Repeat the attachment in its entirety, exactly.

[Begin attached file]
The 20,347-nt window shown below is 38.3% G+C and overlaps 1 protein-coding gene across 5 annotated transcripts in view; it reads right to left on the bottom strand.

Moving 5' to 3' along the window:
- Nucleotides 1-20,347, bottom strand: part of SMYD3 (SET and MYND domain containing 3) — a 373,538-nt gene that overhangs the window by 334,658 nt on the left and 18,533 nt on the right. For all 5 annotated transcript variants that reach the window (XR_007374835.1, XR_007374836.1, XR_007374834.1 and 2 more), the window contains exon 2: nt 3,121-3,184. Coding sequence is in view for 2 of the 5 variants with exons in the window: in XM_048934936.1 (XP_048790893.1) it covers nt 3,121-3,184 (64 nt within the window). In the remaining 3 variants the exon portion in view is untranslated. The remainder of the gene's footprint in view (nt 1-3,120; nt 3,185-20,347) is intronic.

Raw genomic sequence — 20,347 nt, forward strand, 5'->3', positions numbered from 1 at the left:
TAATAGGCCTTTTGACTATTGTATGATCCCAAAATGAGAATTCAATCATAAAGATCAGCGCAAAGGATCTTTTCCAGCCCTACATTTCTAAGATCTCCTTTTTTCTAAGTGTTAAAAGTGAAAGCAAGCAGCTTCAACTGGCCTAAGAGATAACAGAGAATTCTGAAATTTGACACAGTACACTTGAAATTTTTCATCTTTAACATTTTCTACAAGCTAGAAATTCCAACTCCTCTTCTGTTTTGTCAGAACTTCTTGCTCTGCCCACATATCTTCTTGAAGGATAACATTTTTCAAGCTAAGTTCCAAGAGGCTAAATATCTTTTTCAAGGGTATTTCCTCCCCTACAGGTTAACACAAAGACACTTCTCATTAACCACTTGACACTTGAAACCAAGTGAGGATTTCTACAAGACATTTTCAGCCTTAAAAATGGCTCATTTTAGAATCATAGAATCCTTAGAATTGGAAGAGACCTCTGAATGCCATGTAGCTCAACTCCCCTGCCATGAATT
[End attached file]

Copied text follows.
The 20,347-nt window shown below is 38.3% G+C and overlaps 1 protein-coding gene across 5 annotated transcripts in view; it reads right to left on the bottom strand.

Moving 5' to 3' along the window:
- Nucleotides 1-20,347, bottom strand: part of SMYD3 (SET and MYND domain containing 3) — a 373,538-nt gene that overhangs the window by 334,658 nt on the left and 18,533 nt on the right. For all 5 annotated transcript variants that reach the window (XR_007374835.1, XR_007374836.1, XR_007374834.1 and 2 more), the window contains exon 2: nt 3,121-3,184. Coding sequence is in view for 2 of the 5 variants with exons in the window: in XM_048934936.1 (XP_048790893.1) it covers nt 3,121-3,184 (64 nt within the window). In the remaining 3 variants the exon portion in view is untranslated. The remainder of the gene's footprint in view (nt 1-3,120; nt 3,185-20,347) is intronic.

Raw genomic sequence — 20,347 nt, forward strand, 5'->3', positions numbered from 1 at the left:
TAATAGGCCTTTTGACTATTGTATGATCCCAAAATGAGAATTCAATCATAAAGATCAGCGCAAAGGATCTTTTCCAGCCCTACATTTCTAAGATCTCCTTTTTTCTAAGTGTTAAAAGTGAAAGCAAGCAGCTTCAACTGGCCTAAGAGATAACAGAGAATTCTGAAATTTGACACAGTACACTTGAAATTTTTCATCTTTAACATTTTCTACAAGCTAGAAATTCCAACTCCTCTTCTGTTTTGTCAGAACTTCTTGCTCTGCCCACATATCTTCTTGAAGGATAACATTTTTCAAGCTAAGTTCCAAGAGGCTAAATATCTTTTTCAAGGGTATTTCCTCCCCTACAGGTTAACACAAAGACACTTCTCATTAACCACTTGACACTTGAAACCAAGTGAGGATTTCTACAAGACATTTTCAGCCTTAAAAATGGCTCATTTTAGAATCATAGAATCCTTAGAATTGGAAGAGACCTCTGAATGCCATGTAGCTCAACTCCCCTGCCATGAATT